My Dream Social Stories App


My experience with inclusion began in 1991 with the birth of my son.  Our family did not want to be isolated from mainstream society.  We didn’t want our son segregated from his typical friends.   At that time, there were zero organizations promoting inclusion of children with special needs.  This lead us to develop E-Soccer for which I won a Jefferson award, and has now been innovated into E-Sports programs.

From there I realized those with verbal challenges needed more than a program to be included with their typical friends.  These verbal challenged students and adults needed an affordable way to communicate using digital devices.  This lead our team at Digital Scribbler to develop Quick Talk AAC and Quick Type ACC.

One of my joys has been participating in the ever growing inclusion community, where people like Tim Villegas, who interviewed me about E-Soccer, has worked hard to spread the inclusion conversation around the nation.

In the midst of my journey, one thing has remained largely the same, which is social stories. They are infinitely valuable, but in my opinion have not developed their digital potential.

The Definition of Social Stories

Carol Gray developed Social Stories in 1990.  While she gives credit to parents and students alike, it is her journey which best informs and defines Social Stories.  In fact, she defines social stories as, “A social learning tool that supports the safe and meaningful exchange of information between parents, professionals, and people with autism of all ages.”

Analog to Digital

I believe social stories have an extraordinary impact on the lives of those with Autism, but their value is not limited to this group alone.  I have seen students and adults with learning disabilities, emotional health challenges, as well as those who are typical benefit immensely from the use of social stories.

My concern as we move deeper into the digital age  is the best social stories are physical. There is no question the tactile experience of a physically constructed social story cannot be replaced, but there are expansive possibilities and opportunities we are missing, as long as digital social stories pale in comparison to the physical ones.

I believe social stories must move from physical to digital, so we can take advantage of the treasure trove of rich media accessible through digital devices.  Developing dynamic digital social stories is an essential key to a future with  successful inclusion.

Interactive and Inclusive

There are some useful social stories apps on the market.  One of our family favorites is the “Kid in Story Bookmaker,” which comes as close as anything I have seen to my dream of a digitally customizable social story.  While “Kid in Story” works it leaves me wanting more.

The “more” I want is an app built from the ground up with the concepts of Carol Gray in mind, but the digital audience in focus.  New generations of children and adults consider the rich media experience of digital devices a prerequisite for attention.  In other words, if you aren’t apart of the digital world, then you will not receive their attention.  This is true of typical and special needs children as well as adults.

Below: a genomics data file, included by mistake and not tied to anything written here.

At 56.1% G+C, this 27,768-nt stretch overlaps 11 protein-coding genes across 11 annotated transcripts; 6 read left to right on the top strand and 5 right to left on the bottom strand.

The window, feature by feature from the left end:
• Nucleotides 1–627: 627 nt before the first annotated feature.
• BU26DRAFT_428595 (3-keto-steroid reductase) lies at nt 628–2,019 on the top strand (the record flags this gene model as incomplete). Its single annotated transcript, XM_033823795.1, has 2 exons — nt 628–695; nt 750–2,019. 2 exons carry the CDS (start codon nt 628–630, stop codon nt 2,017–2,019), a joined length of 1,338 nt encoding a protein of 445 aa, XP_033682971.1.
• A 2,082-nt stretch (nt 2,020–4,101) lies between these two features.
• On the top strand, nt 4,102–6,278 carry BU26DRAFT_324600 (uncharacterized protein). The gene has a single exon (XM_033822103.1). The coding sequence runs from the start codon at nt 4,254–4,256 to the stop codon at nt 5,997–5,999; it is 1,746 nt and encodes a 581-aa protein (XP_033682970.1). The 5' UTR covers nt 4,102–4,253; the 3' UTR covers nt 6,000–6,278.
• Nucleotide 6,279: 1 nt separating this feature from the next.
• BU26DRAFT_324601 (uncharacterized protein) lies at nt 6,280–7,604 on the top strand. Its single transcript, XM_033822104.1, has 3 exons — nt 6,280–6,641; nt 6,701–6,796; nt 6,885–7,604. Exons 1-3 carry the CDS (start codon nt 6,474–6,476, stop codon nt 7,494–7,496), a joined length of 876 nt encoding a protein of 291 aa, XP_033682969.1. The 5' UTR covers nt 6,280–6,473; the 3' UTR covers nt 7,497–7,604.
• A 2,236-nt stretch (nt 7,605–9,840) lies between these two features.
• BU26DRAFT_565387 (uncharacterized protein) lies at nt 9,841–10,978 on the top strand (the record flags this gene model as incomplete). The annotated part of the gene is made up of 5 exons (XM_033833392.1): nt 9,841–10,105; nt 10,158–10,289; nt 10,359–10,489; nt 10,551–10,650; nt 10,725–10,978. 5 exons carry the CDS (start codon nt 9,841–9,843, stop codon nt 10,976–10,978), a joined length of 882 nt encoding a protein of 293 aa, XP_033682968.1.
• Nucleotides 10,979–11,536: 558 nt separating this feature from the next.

The three things I believe digital social stories must accomplish are simple and deep interactivity, along with inclusive relationships building.  The simple interactivity means even the youngest child can drag and drop media to create a basic yet enjoyable social story. The deep interactivity means skilled users and caretakers could create complex instructive social stories.  The inclusive aspect of the social story is an area or space, where those with special needs can create social stories with their typical peers.

When a digital social story allows individual use by those with special needs, complex instructive assistance from their caretaker, or fun creation along with a friend then my dream is coming true.

Also published on Medium.

About Russ Ewell

Since 1994 I have been devoted to the research and application of innovative technology solutions to education. My passion for these pursuits has been driven by my experience as a parent of children with special needs. During the economic technological growth explosion of the 1990's I was lived and worked in Silicon Valley, and was fortunate enough to find a group of people with similar interests and passions. As a result I was able to launch a non-profit called Hope Technology Group whose mission became advancing the use of technology in education. We eventually launched Hope Technology School, which has used technology to build a fascinating and effective educational program that practices full inclusion. Around the same time, I was fortunate enough to develop and build an awarding winning program called E-Soccer with the help of great friends and excellent coaches. These endeavors have left me with a continuing hunger to learn more about the possibilites of education, technology, and inclusion.

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